472 pp., 6.125 x 9.25, 10 color plates., 26 halftones, 1 map, appends., notes, bibl., index
Paperback ISBN: 978-1-4696-3271-1
Published: June 2017
eBook ISBN: 978-1-4696-3272-8
Published: April 2017
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Awards & distinctions
Finalist, Pauli Murray Award, African American Intellectual History Society
In this book, Ira Dworkin examines black Americans’ long cultural and political engagement with the Congo and its people. Through studies of George Washington Williams, Booker T. Washington, Pauline Hopkins, Langston Hughes, Malcolm X, and other figures, he brings to light a long-standing relationship that challenges familiar presumptions about African American commitments to Africa. Dworkin offers compelling new ways to understand how African American involvement in the Congo has helped shape anticolonialism, black aesthetics, and modern black nationalism.
About the Author
Ira Dworkin is assistant professor of English at Texas A&M University.
For more information about Ira Dworkin, visit the Author Page.
"Congo Love Song is the product of wide-ranging remarkable scholarship and original interpretation that address the international engagements of African Americans in new and thought-provoking ways."--Brenda Gayle Plummer, The Black Scholar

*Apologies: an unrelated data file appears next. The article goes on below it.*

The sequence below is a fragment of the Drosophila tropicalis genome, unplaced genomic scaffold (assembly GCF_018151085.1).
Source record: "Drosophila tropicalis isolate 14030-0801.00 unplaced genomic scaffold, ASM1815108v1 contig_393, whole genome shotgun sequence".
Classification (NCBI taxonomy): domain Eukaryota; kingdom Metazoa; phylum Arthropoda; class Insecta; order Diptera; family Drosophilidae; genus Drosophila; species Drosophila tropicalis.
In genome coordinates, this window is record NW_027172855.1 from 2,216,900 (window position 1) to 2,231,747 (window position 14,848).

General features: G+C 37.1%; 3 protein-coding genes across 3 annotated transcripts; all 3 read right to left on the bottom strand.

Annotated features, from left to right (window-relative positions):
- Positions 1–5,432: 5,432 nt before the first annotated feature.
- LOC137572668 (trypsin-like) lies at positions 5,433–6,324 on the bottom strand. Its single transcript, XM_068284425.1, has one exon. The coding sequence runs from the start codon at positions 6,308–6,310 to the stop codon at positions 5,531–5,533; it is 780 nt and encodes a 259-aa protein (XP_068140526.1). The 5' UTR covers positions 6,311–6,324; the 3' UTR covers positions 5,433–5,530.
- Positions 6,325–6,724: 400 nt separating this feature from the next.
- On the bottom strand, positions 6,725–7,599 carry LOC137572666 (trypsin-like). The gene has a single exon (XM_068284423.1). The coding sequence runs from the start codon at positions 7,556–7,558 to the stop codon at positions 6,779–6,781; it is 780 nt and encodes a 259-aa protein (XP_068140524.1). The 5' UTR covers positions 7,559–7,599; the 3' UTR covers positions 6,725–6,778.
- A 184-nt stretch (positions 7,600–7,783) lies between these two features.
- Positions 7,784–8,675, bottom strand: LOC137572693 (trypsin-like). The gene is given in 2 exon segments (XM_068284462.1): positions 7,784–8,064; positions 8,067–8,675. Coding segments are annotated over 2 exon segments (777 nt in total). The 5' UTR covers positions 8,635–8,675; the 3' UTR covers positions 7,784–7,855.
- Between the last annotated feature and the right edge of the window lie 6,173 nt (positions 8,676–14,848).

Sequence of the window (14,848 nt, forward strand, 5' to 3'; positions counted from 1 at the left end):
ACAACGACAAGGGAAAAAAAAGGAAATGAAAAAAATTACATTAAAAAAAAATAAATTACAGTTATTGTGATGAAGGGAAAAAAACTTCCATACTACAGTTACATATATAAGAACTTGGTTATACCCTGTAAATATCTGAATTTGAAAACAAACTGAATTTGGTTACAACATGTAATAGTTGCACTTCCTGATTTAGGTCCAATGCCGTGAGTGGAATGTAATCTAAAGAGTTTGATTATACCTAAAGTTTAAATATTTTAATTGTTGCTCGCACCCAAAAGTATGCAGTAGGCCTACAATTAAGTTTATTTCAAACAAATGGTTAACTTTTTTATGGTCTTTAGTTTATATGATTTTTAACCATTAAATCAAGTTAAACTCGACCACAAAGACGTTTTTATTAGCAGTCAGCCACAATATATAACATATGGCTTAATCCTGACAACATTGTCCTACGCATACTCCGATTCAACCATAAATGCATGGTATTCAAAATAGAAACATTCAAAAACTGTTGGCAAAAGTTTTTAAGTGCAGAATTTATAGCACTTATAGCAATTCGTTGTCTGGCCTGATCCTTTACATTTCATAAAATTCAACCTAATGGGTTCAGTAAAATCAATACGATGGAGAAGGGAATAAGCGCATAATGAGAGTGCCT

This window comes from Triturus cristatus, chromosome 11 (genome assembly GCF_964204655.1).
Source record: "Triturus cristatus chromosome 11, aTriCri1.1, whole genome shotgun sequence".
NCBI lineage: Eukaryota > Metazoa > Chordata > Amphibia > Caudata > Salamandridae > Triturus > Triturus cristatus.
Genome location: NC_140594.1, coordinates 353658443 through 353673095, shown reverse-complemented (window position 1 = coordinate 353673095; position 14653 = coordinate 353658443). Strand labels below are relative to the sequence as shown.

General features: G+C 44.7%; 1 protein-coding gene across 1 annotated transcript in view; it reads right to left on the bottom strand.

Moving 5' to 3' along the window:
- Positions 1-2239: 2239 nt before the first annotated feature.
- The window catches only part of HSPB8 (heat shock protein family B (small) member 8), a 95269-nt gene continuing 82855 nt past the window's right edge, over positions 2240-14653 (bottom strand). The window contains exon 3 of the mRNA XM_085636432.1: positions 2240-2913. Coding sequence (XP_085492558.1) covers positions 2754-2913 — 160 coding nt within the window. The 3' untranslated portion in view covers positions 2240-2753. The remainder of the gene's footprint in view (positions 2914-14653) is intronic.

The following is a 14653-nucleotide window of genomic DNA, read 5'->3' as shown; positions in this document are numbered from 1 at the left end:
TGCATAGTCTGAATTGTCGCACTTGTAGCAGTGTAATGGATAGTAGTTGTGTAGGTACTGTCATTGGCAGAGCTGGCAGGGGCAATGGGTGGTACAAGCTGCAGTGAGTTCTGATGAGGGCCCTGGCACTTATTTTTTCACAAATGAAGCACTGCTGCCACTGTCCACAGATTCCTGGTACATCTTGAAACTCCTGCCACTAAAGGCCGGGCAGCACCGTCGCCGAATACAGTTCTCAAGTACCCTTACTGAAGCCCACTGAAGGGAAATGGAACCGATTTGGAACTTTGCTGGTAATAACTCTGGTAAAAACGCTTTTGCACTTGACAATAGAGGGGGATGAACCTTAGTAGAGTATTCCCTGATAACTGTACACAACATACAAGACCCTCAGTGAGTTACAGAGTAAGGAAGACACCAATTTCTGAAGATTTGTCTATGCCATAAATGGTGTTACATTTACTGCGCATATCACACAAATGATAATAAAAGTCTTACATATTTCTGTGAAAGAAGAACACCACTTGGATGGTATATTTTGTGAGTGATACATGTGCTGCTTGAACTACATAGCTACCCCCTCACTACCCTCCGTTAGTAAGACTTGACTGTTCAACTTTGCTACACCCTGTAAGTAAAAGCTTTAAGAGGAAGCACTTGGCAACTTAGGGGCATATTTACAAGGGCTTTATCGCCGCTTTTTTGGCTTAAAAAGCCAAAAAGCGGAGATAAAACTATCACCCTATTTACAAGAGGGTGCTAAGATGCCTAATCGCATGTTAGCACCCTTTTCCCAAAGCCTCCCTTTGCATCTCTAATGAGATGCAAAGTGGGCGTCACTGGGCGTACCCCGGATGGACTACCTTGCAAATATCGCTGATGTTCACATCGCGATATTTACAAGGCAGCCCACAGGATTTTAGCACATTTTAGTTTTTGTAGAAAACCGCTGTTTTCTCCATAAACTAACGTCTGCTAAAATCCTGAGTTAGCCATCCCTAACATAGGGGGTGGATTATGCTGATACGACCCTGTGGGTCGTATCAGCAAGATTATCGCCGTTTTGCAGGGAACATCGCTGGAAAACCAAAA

"The book's primary concern is to trace multiple routes of political engagement by African Americans . . . as being central to the making of modern black political culture. It meets this aim admirably."--Choice
"One of the most thoughtfully researched and deeply thoughtful analyses of African American interaction with the Congo."--The International Review of African American Art
“An enormously important book . . . . An important contribution to a body of work that is already changing the way we do history.”--American Historical Review
“Ira Dworkin's meticulously researched Congo Love Song: African American Culture and the Crisis of the Colonial State thoroughly and insightfully addresses the often decontextualized links between the Congo and US history generally and African American political, religious, literary, and visual cultures specifically from the 1880s through the 1960s.”--MELUS
“A lively read, paced by clear writing and peppered with nearly forty photographs, illustrations, and plates of artwork. Lay readers who enjoyed popular works like Hochschild’s King Leopold’s Ghost or Neal Ascherson’s The King Incorporated, will find this a much more academic approach to the Congo, but one just as digestible. . . . A valuable contribution to the John Hope Franklin Series in African American History and Culture from UNC Press.”--Journal of African American History